Short talk 2

Dr. Pranam Chatterjee, a postdoc in Dr. George Church’s lab at Harvard, speaking on Computation-Mediated Protein Engineering of Genome Editing and Anti-Viral Tools.

10:25 AM - 11 AM

Industry Speakers: Dr. Norville and Dr. Wood, founders of Jura Bio

35 minutes
(25 minutes talk, 10 minutes Q&A)

11:00 AM - 11:35 AM


5 minutes

11:35 AM - 11:40 AM

Industry Speaker: Dr. Verma of BCG

35 minutes
(25 minutes talk, 10 minutes Q&A)

11:40 AM - 12:15 PM

Graphical Abstract Contest Award + Closing Remarks

(5 minutes)

12:15 PM - 12:20 PM


10 minutes

12:20 PM - 12:30 PM

OPTIONAL: After-event social
• Casual chatting
• casual chatting

Come join us for a fun and casual get-together! We’ll be playing biology-themed, solving bio-themed riddles, and having fun chatting about anything iGEM and biology!

12:30 PM - 1:30 PM

Keynote Speakers:

Prof. Ron Weiss

Prof. Ron Weiss, MIT

Prof. Weiss is one of the pioneers of synthetic biology.  He has been engaged in synthetic biology research since 1996 when he was a graduate student at MIT and where he helped set up a wet-lab in the EECS Department. The Weiss Laboratory seeks to create integrated biological systems capable of autonomously performing useful tasks, and to elucidate the design principles underlying complex phenotypes.

Dr. Julie Norville

Dr. Elizabeth Wood

Dr. Julie Norville & Elizabeth Wood, JURA Bio

Julie Norville and Elizabeth Wood co-founded and co-direct JURA Bio, Inc., an early-stage therapeutics start up focusing on developing and delivering cell-based therapies for the treatment of autoimmune and immune-related neurodegenerative disease.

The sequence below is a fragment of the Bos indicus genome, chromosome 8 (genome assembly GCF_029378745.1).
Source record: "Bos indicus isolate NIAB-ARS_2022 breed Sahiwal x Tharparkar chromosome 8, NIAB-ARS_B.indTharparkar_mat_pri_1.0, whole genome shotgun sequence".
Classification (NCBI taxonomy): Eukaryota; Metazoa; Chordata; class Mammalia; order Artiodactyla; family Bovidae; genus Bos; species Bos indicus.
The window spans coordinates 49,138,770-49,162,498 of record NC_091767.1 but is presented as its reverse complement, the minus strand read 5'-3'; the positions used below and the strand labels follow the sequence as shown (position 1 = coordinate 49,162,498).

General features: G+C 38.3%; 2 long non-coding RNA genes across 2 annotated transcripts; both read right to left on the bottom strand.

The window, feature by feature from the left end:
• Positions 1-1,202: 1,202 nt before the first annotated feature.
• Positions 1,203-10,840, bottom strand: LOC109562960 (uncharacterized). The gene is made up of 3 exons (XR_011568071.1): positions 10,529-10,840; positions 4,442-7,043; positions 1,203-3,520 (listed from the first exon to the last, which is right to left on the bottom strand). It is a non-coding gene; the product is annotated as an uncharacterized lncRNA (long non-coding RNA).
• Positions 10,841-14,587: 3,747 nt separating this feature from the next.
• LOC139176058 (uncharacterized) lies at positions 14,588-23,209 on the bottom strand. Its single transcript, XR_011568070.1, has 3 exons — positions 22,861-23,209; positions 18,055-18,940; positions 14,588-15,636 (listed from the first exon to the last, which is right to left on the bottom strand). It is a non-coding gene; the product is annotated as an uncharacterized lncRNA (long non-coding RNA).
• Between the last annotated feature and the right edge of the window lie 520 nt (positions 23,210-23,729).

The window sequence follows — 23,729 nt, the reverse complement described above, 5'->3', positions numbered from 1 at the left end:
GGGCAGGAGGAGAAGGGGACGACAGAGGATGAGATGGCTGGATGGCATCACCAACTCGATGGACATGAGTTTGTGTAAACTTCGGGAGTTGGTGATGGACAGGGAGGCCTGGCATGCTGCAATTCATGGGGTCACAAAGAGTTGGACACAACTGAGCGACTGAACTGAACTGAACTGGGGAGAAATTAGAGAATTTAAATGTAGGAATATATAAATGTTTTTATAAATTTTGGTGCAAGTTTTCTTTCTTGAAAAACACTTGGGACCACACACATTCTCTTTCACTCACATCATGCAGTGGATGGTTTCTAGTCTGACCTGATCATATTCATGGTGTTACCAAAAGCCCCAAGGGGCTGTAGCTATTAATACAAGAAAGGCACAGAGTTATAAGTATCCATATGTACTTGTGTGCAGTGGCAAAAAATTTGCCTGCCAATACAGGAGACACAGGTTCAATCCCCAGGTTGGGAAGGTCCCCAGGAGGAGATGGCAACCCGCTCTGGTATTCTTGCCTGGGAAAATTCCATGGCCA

Julie Norville is a synthetic biologist who trained under George Church, Thomas Knight, and Angela Belcher. She helped perform some of the first demonstrations of CRISPR in eukaryotes (human cells, plants, and yeast) and developing tools for the radical recoding of genomes, and was an early i-Gem contributor.

Elizabeth Wood is a biophysicist with a background in machine learning-driven protein design. She's worked under Adam Cohen, Angela Belcher, and Markus Buehler, designing protein tools for optogenetics, carbon sequestration, and water filtration. She currently helps run the NeurIPS Workshop Learning Meaningful Representations of Life and the Models Inference and Algorithms Seminar at the Broad.

Dr. Malvika Verma

Dr. Malvika Verma, BCG's DeepTech

Dr. Malvika Verma is a Consultant at Boston Consulting Group (BCG), based in the San Francisco office. She joined BCG in 2019 after completing her PhD in Biological Engineering at MIT with Professor Robert Langer. Her research covers biomedical devices, drug delivery, and infectious diseases. Malvika is using her expertise at BCG to advise clients in the social impact, healthcare, and energy sectors. She also works closely with BCG's DeepTech Mission on efforts in synthetic biology.